Adjustable-rate mortgages (ARMs) have fallen out of favor in recent years, but is that a reason to refinance out of an existing ARM? There are some specific events that could trigger an ARM refinance.
Certainly, ARMs are less popular than they once were. As of late 2014, ARMs represented less than seven percent of mortgage application activity, according to the Mortgage Banker's Association. If you have an ARM, should you take this as your cue to refinance? Possibly, but don't rule out the notion of refinancing into a new ARM.
ARM Refinance: Triggering Events
Since ARM rates adjust automatically to changing market conditions, they eliminate much of the need to refinance that comes up with fixed-rate mortgages. However, two prominent reasons to refinance an ARM are as follows:
- You feel mortgage rates are poised to rise. Note that ARM rates may still have an advantage over fixed rates even after rates have fallen, so you might not want to refinance your ARM just because rates have fallen. After all, they might simply stay low for a period of years. However, if you believe that rates are likely to rise for reasons of economic strength, inflation, or changes in monetary policy, you would be wise to get out of your ARM while you can still lock in a low rate.
- Your planned repayment time has lengthened. The risk of rising rates in an ARM increases over time, so an ARM can be a great fit for anyone who plans to pay off a mortgage in a few years, either due to a cash windfall or because they expect to sell up and move. However, if your plans change and now you are looking at repaying the mortgage over more than just a few years, you may want to rethink your ARM.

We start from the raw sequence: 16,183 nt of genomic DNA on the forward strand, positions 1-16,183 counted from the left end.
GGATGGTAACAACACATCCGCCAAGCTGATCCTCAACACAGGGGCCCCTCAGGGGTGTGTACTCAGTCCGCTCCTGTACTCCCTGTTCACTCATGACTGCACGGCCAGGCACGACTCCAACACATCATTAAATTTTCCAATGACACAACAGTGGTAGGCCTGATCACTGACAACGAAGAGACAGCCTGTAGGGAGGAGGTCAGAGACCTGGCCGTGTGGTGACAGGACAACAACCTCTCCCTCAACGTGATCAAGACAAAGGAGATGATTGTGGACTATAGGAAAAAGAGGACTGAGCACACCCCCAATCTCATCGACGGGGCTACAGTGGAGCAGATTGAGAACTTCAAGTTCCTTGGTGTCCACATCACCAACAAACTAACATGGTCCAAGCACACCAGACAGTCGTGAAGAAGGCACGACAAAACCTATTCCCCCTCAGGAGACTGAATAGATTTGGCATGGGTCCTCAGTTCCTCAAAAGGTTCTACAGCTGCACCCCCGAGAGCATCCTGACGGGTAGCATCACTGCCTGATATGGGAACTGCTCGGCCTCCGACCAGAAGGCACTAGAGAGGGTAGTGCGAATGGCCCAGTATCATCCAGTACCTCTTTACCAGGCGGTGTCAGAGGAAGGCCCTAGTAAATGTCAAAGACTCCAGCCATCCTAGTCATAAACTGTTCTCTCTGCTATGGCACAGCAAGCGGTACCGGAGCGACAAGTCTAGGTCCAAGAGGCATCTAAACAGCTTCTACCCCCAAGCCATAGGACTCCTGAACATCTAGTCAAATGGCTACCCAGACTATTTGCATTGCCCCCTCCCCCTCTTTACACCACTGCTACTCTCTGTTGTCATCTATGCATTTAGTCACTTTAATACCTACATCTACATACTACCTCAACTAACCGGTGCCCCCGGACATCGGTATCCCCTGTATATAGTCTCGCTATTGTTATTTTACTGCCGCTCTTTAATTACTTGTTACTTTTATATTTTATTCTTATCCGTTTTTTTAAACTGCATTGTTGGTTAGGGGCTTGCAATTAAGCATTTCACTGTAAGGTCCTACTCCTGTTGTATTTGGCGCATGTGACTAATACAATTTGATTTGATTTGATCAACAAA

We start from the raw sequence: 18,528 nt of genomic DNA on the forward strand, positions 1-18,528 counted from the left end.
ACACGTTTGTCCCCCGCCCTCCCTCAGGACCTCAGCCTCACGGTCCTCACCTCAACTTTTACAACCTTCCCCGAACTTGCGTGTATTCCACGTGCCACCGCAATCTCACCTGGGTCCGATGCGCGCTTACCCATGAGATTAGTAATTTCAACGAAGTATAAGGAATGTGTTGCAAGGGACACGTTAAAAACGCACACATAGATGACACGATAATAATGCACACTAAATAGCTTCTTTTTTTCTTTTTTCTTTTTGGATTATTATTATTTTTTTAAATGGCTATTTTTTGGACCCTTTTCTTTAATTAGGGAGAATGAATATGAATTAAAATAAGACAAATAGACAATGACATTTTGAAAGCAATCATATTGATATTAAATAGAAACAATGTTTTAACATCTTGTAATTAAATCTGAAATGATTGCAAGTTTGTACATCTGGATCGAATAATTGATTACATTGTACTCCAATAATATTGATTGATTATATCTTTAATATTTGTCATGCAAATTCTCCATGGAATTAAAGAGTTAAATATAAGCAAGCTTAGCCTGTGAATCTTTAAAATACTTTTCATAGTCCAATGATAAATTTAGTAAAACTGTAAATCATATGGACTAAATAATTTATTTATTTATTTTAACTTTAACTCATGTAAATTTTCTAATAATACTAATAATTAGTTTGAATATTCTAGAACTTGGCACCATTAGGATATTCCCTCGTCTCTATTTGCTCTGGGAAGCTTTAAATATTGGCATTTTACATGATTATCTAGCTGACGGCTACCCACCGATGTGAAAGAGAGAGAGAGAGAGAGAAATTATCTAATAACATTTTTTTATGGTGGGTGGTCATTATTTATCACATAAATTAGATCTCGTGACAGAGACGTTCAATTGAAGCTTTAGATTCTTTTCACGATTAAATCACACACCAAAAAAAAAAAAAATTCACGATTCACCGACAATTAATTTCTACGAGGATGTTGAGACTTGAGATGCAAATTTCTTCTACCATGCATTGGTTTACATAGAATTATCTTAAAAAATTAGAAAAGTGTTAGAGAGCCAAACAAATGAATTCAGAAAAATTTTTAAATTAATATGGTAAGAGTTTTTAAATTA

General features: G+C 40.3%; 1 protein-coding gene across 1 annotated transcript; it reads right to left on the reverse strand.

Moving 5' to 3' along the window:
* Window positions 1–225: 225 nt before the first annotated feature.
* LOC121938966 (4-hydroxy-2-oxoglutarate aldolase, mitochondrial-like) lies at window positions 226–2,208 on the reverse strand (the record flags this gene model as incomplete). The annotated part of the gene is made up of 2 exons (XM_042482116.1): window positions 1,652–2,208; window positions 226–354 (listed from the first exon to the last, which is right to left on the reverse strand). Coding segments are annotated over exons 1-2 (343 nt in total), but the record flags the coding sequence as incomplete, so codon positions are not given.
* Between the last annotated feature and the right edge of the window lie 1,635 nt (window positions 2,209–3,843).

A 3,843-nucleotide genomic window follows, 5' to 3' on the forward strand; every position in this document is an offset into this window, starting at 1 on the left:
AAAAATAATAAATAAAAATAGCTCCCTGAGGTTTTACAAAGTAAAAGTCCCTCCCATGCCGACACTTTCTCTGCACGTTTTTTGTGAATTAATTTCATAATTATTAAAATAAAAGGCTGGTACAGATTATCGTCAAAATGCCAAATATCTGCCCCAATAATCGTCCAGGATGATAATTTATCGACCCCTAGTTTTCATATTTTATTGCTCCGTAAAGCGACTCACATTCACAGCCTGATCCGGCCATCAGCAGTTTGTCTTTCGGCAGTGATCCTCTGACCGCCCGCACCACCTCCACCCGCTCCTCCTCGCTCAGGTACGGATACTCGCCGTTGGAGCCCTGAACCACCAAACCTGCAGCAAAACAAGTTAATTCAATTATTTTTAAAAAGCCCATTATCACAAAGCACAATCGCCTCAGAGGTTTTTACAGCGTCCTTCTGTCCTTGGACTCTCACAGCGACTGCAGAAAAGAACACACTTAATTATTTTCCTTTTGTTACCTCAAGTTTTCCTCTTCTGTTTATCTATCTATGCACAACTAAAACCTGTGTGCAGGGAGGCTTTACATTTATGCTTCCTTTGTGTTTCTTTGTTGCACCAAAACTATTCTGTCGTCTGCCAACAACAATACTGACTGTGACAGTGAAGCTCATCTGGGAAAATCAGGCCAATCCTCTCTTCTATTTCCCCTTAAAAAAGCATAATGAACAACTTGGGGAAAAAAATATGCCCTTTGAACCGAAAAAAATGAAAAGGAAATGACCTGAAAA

With all potential refinancing decisions, be sure to take into account any prepayment penalty you will face on your current mortgage.
ARM Refinance: 4 Key Questions
If circumstances prompt you to consider refinancing your ARM, there are four questions that will help guide you through the process of deciding whether to go through with refinancing, and what type of mortgage your new loan should be:
- How much could my rate change now? ARMs have caps that limit the amount the interest rate can rise at each adjustment and also over the life of the loan. If your planned repayment period has lengthened, run some numbers on a mortgage calculator showing what could happen to your interest rate - and your payments as a result - if rates rose over the remainder of your prepayment period. This will give you a feel for the risk you are taking by staying in an ARM.
- Could a new ARM buy me some time? If you are concerned about rising rates but still expect to repay your mortgage in five to 10 years, switching from one ARM to another could allow you to buy some time while still taking advantage of lower current ARM rates. For example, suppose you originally signed up for a 5/1 ARM, meaning that the initial rate is set for five years, and then changes every year thereafter. Now, you find you still have a few years left before you can pay off the mortgage. Refinancing to a fresh 5/1 ARM would allow you to lock in a rate for another five years, but at a rate lower than a fixed mortgage rate.
- Am I comfortable locking in at today's mortgage rates? This is a tough decision when rates are high, because while a fixed rate mortgage will give you stability, you may miss out on potential rate drops. However, when rates are already low, there is less potential for them to fall further, so people are typically more comfortable locking into a fixed rate mortgage.
- What repayment period works for me? Generally, the shorter the repayment period, the less interest you will pay, so the big factor in deciding your repayment period is how big a monthly payment you can afford. If you can afford a fairly short repayment period, you might consider refinancing into a fresh ARM. If an intermediate repayment period seems called for, a 15-year fixed rate loan might be the best fit, while if you have to stretch out payments as much as possible to make them fit your budget, a 30-year fixed-rate mortgage is indicated.
The most prominent feature of ARMs is their rate flexibility, but with mortgage rates so low, many consumers have concluded that flexibility is more of a potential curse than a blessing. Working through the above four questions will help you decide whether the same conclusion should apply to your situation.